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Barton v. United States

United States District Court, E.D. Missouri, Eastern Division

August 8, 2017




         This pro se matter is before the Court on the motion of Defendant to dismiss this se medical malpractice case against the United States for failure to state a claim. For the reasons set forth below, this motion will be held in abeyance to give Plaintiff, who is proceeding pro se, an extension of time up to and including October 13, 2017, to file a health care affidavit as required by Missouri law.


         Plaintiff filed his complaint on April 17, 2017, alleging that on November 15, 2012, he fell as he was walking to the restroom from his hospital recovery room after shoulder surgery at the John Cochran Veteran Affairs ("VA") Hospital in St. Louis, Missouri, and that the VA medical providers did not adequately treat his injuries from the fall. He seeks compensatory and punitive damages. By letter to the Court dated July 17, 2017 (filed on July 18, 2017), Plaintiff states, "Because of my financial limitation, I have not been able to seek a personal doctor." ECF No. 10.

         The present motion to dismiss was filed on July 18, 2017. The government notes that although Plaintiff does not cite to the Federal Tort Claims Act (“FTCA”), 28 U.S.C. § 1346(b), the complaint is properly construed as one brought pursuant to that statute. The government argues that the complaint must be dismissed because Plaintiff did not file, within 90 days of filing his complaint, an affidavit attesting that he has obtained the written opinion of a health care provider which states that the government was negligent and this caused his damages, as required by Missouri Revised Statute § 538.225, which is applicable to this action.[1] Plaintiff did not respond to the motion to dismiss within the time allowed for a response, and no health care affidavit has been filed.


         For a plaintiff to survive a motion to dismiss, “a complaint must contain sufficient factual matter, accepted as true, to ‘state a claim to relief that is plausible on its face.'” Ashcroft v. Iqbal, 556 U.S. 662, 678 (2009) (quoting Bell Atl. Corp. v. Twombly, 550 U.S. 544, 570 (2007)). “Threadbare recitals of the elements of a cause of action, supported by mere conclusory statements, do not suffice.” Id. The reviewing court must accept the plaintiff's factual allegations as true and construe them in the plaintiff's favor, but the court is not required to accept the legal conclusions the plaintiff draws from the facts alleged. Id.; Retro Television Network, Inc. v. Luken Commc'ns, LLC, 696 F.3d 766, 768-69 (8th Cir. 2012).

         The FTCA is a limited waiver of sovereign immunity in which the United States consents to being sued with regard to the following claims:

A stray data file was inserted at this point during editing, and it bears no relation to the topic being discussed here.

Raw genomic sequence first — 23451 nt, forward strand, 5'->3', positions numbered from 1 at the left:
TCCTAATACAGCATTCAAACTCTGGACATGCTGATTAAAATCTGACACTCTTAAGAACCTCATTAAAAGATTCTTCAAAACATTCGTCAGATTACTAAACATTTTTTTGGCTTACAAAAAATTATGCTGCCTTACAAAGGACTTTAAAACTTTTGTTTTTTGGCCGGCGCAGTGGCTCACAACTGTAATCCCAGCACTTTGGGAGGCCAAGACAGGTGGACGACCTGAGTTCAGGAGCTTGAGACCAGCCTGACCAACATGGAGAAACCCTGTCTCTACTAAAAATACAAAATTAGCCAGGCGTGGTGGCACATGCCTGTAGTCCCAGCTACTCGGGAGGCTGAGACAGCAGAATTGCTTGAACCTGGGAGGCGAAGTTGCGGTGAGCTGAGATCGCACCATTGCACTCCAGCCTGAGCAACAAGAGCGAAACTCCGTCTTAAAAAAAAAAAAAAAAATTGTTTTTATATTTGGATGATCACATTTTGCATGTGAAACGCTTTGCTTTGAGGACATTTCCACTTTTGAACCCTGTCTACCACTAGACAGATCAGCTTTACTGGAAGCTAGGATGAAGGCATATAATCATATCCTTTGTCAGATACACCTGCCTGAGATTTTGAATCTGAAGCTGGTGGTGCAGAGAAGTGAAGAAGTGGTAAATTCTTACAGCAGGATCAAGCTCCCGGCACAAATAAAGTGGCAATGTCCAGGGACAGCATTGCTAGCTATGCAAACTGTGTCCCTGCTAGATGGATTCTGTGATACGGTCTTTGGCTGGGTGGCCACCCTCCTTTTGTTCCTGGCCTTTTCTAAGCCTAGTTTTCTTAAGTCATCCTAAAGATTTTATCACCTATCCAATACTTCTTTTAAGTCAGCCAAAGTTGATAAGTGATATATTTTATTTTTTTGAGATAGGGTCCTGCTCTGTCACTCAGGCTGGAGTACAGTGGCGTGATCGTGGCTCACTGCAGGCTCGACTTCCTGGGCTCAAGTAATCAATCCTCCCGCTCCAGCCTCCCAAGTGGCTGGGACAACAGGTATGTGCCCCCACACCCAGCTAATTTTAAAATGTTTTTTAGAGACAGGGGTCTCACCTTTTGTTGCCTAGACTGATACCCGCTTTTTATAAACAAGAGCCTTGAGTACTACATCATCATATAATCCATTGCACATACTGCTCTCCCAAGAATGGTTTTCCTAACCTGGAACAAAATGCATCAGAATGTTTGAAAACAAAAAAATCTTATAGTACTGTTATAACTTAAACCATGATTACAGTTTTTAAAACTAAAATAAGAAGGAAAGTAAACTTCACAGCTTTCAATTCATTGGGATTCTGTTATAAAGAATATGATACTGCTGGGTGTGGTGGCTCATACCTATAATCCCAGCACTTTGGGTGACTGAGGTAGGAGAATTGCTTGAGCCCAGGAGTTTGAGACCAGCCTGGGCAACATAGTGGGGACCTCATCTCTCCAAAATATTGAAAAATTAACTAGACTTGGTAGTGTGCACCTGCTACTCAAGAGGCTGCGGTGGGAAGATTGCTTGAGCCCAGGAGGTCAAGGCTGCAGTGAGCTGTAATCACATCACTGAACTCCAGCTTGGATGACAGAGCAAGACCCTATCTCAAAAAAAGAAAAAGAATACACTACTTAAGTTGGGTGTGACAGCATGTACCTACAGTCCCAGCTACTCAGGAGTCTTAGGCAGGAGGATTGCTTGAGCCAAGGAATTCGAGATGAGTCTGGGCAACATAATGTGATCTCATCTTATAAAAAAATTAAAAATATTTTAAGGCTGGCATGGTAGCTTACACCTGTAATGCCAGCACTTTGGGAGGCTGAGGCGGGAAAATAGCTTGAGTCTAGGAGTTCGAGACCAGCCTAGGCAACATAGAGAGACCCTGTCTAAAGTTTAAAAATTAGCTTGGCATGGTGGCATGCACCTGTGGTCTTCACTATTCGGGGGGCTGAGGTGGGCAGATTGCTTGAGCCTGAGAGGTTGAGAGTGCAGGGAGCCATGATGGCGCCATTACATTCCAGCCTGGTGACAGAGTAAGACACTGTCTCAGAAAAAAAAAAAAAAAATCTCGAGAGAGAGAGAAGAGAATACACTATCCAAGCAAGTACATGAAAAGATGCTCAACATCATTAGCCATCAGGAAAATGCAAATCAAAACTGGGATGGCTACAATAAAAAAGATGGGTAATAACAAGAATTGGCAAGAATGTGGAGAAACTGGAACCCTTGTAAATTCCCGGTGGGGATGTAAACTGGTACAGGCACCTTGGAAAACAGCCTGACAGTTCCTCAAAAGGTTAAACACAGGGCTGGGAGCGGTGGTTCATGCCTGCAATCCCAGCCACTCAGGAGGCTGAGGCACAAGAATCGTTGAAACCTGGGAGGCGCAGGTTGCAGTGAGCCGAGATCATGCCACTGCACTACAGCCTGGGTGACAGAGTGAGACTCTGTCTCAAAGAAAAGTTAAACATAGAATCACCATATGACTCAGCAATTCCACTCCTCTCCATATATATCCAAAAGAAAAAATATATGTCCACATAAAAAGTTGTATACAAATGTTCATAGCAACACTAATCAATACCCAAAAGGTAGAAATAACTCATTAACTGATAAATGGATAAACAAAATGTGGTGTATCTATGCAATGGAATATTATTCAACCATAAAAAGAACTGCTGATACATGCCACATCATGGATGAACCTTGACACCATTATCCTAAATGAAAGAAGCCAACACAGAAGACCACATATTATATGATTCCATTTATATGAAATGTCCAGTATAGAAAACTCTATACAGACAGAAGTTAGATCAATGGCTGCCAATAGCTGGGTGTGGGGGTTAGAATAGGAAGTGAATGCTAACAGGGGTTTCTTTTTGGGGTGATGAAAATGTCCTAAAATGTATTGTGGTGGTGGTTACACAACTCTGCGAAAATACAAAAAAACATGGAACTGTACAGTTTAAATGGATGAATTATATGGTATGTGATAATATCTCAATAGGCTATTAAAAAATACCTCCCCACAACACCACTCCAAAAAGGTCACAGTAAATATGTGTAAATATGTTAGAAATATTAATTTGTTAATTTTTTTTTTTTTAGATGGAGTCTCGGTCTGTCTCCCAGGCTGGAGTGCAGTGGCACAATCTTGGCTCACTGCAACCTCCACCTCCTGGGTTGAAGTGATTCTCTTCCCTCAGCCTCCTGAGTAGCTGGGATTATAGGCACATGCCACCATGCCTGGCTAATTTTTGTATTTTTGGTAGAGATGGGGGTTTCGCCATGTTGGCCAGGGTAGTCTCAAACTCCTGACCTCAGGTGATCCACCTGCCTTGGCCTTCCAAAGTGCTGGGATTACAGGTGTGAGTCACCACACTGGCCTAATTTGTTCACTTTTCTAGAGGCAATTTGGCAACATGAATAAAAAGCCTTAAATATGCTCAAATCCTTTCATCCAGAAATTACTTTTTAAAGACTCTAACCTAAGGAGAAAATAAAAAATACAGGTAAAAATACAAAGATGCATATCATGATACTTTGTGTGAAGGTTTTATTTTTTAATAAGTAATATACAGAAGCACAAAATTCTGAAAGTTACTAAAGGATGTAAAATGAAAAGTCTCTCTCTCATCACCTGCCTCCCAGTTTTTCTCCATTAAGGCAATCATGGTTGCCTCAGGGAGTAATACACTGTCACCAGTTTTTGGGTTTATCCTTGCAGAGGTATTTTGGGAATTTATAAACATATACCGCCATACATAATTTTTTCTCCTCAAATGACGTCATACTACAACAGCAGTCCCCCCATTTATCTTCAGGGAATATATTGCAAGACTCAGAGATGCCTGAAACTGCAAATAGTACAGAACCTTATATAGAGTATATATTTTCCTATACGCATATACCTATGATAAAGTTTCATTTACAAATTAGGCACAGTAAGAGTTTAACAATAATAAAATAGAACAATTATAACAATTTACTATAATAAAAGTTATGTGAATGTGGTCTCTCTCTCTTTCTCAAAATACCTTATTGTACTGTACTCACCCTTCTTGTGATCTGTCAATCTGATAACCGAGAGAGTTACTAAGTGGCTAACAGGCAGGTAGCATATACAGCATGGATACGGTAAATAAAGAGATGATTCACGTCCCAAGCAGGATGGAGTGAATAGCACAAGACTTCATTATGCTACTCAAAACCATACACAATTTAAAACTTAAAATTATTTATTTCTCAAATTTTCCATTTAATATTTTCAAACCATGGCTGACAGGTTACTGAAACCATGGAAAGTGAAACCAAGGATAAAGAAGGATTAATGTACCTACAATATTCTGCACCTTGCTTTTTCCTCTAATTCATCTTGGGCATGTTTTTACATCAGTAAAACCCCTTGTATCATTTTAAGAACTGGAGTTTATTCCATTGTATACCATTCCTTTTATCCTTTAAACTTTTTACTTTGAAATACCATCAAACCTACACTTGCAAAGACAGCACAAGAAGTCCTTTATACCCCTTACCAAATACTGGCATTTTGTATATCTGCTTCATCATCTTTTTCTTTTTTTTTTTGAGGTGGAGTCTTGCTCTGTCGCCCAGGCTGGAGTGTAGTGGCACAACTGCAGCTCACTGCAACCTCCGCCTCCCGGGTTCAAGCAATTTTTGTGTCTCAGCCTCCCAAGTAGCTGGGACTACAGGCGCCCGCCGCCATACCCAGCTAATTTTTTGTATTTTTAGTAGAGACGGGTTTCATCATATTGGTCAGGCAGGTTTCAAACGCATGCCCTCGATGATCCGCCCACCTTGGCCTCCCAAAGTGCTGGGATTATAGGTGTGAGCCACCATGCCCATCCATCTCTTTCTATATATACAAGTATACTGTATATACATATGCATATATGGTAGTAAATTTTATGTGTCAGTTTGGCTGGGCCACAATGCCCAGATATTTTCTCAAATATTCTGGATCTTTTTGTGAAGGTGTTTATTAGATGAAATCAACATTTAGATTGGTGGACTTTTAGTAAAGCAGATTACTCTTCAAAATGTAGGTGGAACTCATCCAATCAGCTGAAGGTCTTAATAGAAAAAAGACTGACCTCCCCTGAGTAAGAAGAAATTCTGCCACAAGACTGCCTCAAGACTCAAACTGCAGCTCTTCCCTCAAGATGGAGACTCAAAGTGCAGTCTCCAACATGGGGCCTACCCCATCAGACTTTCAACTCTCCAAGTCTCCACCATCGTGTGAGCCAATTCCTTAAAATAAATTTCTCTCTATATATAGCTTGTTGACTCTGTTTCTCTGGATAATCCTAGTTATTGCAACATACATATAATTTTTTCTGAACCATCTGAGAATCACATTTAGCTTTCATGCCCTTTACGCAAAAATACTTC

injury or loss of property, or personal injury or death caused by the negligent or wrongful act or omission of any employee of the Government while acting within the scope of his office or employment, under circumstances where the United States, if a private person, would be liable to the claimant in accordance with the law of the place where the act or omission occurred.

28 U.S.C. § 1346(b)(1)(emphasis added).

         Missouri law requires a plaintiff in a medical malpractice action to file a health care affidavit. Specifically, Mo. Rev. Stat. § 538.225.1 states:

In any action against a health care provider for damages for personal injury or death on account of the rendering of or failure to render health care services, the plaintiff or the plaintiff's attorney shall file an affidavit with the court stating that he or she has obtained the written opinion of a legally qualified health care provider which states that the defendant health care provider failed to use such care as a reasonably prudent and careful health care provider would have under similar circumstances and that such failure to use such reasonable care directly caused or directly contributed to cause the damages claimed in the petition.

         The affidavit must be filed “no later than ninety days after the filing of the petition unless the court, for good cause shown, orders that such time be extended for a period of time not to exceed an additional ninety days.” Mo. Rev. Stat. § 538.225.5.

         This Court has consistently dismissed FTCA medical malpractice claims for failure to state a claim upon which relief can be granted where the plaintiff failed to file a health care affidavit required by Missouri law. See Thake v. United States, No. 4:08CV653TIA, 2009 WL 801618, at *3-*5 (E.D. Mo. Mar. 25, 2009); Brown v. Luckett, No. 407CV00703ERW, 2007 WL 2245830, at *4-*6 (E.D. Mo. Aug. 1, 2007). Plaintiff's pro se status does not excuse him from complying with the requirements of ...

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